3.The technical elements of True Grit are most definitely the strongest indicators of a revisionist western. The high-key lighting is of the highest contrast whenever the opportunity presents itself. Every night when the heroes camp, the screen is almost black (low-key) with a vastness that leaves the audience lost in the midst of hopelessness and doubt with nothing in sight but the vague campfire glow casted on the fatigued faces of Roster Mattie and Laboeuf. The days are musty with soft pale colors that beg for a life-filled tree to present itself, though it never does leaving Rooster to fill the immense emptiness with contempt and cheap whiskey. Classic westerns fill the screen with light and unprecedented hope, letting the audience feel as if salvation is underway and that even in the darkness of night, the hero perseverance is present. As in Stagecoach, everyone always knew John Wayne would walk away unscathed.

The shots for the most part are at a straight-on angle, perhaps a sign of equality in that no single character is by any means greater than another. A low-angled shot on the protagonist characters may surface a feeling of nobility and power, though as mentioned before, everyone has their own selfish intentions. The music–if even present– is minimal and simplistic, as if to say that what there is to see on screen brings forth all the feelings that are supposed to be experienced by the viewer. The non-diegetic sounds added, in my opinion, either very little or very much varying from scene to scene. In short, rather than having consistent high-key lighting with low angle shots that look up at Rooster accompanied by triumphant stringed instruments as he defeats injustice, True Grit captures the journey from the standpoint of those who walk it, and the journey is dark, quiet and exhausting.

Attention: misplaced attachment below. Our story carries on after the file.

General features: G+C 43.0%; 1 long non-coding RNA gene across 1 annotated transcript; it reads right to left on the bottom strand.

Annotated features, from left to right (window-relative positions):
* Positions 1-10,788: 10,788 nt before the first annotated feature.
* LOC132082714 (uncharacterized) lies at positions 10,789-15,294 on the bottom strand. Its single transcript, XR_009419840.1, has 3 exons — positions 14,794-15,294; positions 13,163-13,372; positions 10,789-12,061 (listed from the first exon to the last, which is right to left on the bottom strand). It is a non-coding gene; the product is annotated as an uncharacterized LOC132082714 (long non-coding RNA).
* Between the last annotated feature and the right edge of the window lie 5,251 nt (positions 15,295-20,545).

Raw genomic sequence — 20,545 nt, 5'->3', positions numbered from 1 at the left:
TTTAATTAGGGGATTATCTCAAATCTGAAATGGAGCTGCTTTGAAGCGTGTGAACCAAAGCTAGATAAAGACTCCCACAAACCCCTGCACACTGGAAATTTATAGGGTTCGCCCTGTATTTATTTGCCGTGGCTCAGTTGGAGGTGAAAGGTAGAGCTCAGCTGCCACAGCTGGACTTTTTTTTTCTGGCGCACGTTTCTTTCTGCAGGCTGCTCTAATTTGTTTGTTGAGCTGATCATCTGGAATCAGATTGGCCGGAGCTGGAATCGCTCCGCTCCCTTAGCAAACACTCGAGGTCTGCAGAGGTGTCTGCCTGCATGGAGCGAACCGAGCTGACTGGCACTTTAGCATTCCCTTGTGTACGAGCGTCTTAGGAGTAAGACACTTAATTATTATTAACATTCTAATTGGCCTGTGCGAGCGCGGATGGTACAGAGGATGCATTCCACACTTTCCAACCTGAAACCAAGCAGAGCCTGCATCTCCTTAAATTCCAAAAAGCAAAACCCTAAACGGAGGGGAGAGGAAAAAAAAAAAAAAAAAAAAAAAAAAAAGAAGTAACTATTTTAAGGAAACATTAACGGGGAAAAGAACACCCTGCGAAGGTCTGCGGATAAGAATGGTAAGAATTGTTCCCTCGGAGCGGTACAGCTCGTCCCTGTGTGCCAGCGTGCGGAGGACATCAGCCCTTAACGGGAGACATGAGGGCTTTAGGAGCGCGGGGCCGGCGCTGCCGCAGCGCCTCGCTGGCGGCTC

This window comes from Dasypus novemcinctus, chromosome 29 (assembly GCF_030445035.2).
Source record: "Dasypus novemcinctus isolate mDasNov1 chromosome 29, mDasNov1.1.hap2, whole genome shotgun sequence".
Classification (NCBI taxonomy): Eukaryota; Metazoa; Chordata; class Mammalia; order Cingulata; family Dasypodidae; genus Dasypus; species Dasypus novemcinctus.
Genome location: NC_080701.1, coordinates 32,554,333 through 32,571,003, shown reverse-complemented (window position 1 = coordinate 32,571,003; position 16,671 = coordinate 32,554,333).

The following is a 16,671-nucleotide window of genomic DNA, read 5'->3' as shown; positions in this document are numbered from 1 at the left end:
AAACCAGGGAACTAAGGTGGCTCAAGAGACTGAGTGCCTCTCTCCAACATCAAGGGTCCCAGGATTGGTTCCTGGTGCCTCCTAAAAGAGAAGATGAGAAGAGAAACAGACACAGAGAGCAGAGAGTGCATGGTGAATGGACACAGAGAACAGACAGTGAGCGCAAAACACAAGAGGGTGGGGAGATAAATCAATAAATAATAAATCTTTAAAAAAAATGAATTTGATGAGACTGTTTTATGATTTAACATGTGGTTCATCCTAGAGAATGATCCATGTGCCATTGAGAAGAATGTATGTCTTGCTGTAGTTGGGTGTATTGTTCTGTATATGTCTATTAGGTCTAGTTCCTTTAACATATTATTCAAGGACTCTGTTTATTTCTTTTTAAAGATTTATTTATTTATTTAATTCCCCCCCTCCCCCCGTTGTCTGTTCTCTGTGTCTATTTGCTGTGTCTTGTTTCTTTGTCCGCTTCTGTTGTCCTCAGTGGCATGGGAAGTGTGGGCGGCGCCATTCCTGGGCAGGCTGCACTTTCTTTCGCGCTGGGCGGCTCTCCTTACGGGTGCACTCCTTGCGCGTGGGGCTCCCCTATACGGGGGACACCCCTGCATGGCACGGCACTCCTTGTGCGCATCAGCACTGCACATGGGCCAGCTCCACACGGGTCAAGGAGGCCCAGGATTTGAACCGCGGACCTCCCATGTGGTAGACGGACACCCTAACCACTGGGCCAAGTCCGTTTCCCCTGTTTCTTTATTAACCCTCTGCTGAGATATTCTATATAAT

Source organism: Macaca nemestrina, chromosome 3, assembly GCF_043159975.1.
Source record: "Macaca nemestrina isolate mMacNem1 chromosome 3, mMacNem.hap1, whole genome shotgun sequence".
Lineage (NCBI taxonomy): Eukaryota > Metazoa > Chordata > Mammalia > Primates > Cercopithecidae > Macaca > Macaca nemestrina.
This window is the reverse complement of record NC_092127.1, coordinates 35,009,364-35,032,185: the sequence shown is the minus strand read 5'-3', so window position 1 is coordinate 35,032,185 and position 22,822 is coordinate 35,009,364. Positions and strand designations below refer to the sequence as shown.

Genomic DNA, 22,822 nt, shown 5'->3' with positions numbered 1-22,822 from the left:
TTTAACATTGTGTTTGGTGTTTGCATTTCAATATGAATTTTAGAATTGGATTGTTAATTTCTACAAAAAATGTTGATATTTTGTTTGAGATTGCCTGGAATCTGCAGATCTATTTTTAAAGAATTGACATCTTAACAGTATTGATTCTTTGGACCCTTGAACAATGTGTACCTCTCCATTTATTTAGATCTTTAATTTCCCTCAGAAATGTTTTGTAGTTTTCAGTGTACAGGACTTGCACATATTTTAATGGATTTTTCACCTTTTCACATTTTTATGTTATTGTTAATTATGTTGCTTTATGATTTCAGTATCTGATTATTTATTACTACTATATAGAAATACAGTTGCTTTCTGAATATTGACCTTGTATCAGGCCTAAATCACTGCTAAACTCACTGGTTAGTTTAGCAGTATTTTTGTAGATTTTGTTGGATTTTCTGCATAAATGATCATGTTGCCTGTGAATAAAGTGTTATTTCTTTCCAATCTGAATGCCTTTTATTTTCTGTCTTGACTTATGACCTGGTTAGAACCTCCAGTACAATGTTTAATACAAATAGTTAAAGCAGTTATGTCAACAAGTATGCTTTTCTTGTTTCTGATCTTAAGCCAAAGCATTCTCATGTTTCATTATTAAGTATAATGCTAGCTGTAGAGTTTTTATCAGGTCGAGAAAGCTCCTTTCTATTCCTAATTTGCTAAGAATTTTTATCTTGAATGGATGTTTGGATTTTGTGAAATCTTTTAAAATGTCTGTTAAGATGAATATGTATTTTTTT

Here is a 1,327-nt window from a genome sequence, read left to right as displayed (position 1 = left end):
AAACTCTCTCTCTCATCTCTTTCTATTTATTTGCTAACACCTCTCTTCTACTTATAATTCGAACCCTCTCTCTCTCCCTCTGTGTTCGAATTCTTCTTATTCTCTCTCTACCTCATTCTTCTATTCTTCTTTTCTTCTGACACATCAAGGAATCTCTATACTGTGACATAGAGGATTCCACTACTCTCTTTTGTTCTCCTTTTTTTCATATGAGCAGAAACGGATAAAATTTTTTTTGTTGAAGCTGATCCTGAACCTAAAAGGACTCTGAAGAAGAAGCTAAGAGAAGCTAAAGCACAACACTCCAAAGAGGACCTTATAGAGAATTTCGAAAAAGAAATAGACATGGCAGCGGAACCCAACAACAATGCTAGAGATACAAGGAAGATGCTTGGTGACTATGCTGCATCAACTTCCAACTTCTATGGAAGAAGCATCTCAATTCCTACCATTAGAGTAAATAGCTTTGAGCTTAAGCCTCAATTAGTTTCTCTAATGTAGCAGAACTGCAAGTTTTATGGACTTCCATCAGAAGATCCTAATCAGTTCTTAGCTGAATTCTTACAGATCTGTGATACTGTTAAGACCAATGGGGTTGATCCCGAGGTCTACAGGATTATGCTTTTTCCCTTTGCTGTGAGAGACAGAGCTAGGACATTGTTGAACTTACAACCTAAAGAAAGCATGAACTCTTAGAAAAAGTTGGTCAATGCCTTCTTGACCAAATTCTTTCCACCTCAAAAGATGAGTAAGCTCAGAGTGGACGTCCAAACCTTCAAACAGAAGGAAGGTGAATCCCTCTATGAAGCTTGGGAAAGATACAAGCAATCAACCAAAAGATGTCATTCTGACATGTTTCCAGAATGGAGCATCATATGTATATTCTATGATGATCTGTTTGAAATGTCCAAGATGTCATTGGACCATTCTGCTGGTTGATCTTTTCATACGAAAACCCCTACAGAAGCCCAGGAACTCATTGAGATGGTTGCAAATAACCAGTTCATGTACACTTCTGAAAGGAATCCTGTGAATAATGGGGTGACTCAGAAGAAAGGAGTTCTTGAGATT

4.Rooster and Mattie are a team. Not a team in the sense of a quarterback and a wide receiver; both needed for the ultimate goal with one often depicted as “more essential”. But a team in the sense of Yin and Yang: two conflicting energies that seem to bash heads though could not make do without the other. Throughout the entire film, Mattie is questioning and often protesting Roosters methods. Rooster, resentful to acknowledge the undeniable benefit of having Mattie, lives by his own rules, and will not be governed by anything or anyone but himself. Though, Mattie insists that their ultimate goal be met not in the manner that she sees appropriate, but in a manner that can be deemed morally permissible. In addition, there are multiple instances where Rooster would not have been able to progress in his journey had it not been for Mattie. Likewise Mattie would not achieve anything had it not been for Rooster and yet both seem to be unappreciative, resentful even of the others presence. That being said, it is quite unorthodox to have the demise of a single foe to be contingent on the balance of two protagonist characters as opposed to the all-knowing, all powerful and noble hero.

Cite this ‘True Grit’ Film Analysis

‘True Grit’ Film Analysis. (2016, Sep 28). Retrieved from https://graduateway.com/true-grit-film-analysis/